Supreme Commander • Page 2

E3: Sadly not a Diana Ross-based RTS.

Moving on

It's not all about naval combat, although you do also get to play with cruisers, frigates, destroyers, subs and anti-subs. But then there's your air force, which will include fighters, bombers, scouts and gunships. On land, you've got support units such as radar jammers and shield generators, plus all manner of bots and tanks.

To get them around, you'll need transport - and as you might expect, the transport units in Supreme Commander offer something over and above those in other RTS games.

"Transports typically move units that disappear up inside; there's a little suspension of disbelief while these things disappear into a small space. We try to sustain a realistic view of transportation in the game, so that these units can actually mount up on special brackets and be fully functional in flight," Taylor explains.

"We've got a forward and rear air-to-ground assault cannon, and we've got forward and rear mounted anti-aircraft guns, so these transport units can defend themselves in flight; they can operate as a gunship as well as a transport unit. And by putting a mobile shield generator on one, we've also got a shield system - it's a way to create an emergent behaviour system where you can mix and match."

There's also a unit called a mobile factory, which can defend itself in between churning out yet more units with its mounted battleship cannons and the two air staging platforms positioned on its roof. "Just like in real life, where you take guns and put them on different units, we do the same thing in Supreme Commander," says Taylor.

"This is a full-on factory, so you can build units, but this thing of course goes along the sea floor as well, so you can invade from underneath the sea." Of course.

Nuclear reaction

naval

Naval battles will be key to your success, so you'll be grateful for those bloody big ships.

If all else fails, or if you just fancy unleashing even more devastation, there's always another option open to you...

"Supreme Commander supports a full complement of nuclear weapons - one for every occasion. I'm not talking about the little backyard nukes, we're talking about nukes that really take stuff out."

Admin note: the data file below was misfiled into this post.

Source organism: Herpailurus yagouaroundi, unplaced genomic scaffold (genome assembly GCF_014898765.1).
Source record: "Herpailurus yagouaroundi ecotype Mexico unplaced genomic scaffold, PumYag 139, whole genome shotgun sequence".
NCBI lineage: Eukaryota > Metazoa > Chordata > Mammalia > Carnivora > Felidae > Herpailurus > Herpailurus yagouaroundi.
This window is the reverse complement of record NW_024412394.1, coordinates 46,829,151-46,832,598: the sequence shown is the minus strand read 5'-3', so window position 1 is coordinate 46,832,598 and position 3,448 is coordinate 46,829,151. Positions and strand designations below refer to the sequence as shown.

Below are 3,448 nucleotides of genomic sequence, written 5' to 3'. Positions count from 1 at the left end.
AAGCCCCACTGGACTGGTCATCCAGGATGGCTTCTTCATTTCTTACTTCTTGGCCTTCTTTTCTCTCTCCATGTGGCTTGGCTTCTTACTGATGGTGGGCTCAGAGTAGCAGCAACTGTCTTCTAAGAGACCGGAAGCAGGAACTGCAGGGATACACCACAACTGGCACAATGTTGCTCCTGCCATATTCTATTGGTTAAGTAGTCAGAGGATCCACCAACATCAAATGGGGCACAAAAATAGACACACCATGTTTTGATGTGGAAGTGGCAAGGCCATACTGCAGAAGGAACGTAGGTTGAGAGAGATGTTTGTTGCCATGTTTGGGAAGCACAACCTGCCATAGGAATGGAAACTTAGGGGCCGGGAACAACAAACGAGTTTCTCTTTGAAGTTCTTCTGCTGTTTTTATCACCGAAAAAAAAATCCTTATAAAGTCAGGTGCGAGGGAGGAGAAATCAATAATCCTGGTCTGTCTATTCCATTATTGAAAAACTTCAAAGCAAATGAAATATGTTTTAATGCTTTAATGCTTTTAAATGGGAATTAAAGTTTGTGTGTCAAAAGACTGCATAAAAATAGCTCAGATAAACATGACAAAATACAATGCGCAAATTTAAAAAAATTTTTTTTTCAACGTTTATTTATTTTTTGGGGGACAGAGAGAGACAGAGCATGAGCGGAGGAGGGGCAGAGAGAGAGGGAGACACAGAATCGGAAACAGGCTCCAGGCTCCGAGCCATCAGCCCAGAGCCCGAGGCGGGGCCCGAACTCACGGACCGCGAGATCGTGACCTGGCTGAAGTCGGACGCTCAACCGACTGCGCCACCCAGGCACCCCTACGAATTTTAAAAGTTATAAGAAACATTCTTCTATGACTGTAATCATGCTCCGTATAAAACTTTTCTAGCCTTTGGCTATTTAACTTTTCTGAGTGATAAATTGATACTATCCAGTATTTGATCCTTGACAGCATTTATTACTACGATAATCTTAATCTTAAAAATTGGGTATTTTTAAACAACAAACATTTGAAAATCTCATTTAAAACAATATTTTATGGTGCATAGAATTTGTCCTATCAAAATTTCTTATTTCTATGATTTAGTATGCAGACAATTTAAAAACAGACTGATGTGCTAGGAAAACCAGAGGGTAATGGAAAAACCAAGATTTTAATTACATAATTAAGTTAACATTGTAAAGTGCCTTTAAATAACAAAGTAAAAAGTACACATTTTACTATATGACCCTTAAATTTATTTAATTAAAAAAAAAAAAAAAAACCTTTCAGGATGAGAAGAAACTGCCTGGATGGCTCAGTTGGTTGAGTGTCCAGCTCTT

To demonstrate, Taylor fires one off - and for a second, the entire screen dissolves into a blaze of light. Then come the shockwaves, blasting units into nothing as they radiate outwards, leaving nothing but scorched earth and a giant mushroom cloud behind them.

"This is what a nuke does, so we may as well portray it properly in our game. It puts a crimp on things when you get one of those right in the face."

Of course, there's nothing more fun than shoving a nuclear weapon in the face of a friend, and Supreme Commander will have a selection of multiplayer modes accordingly. They're being kept under wraps for now, but it's previously been revealed that the game will have a co-op mode, too - and apparently it'll support up to eight players.

"It's fun to play an RTS game for 20 to 30 minutes, maybe a quick skirmish on what we call one of our 256 or 512 maps. But it's also a lot of fun to roll up your sleeves on a Saturday afternoon and play all day long with a friend, and go for the bigger, theatre of war engagement," according to Taylor.

It's clear that while Supreme Commander may be the spiritual successor to Total Annihilation, Taylor's team is attempting to offer a whole lot more with this game. From the sheer size of the maps to the options you have for viewing them to the range and scale of the battle units, there's plenty to get excited about if you're a TA fan. And, indeed, if you're a fan of RTS games in general. Supreme Commander is out next year.

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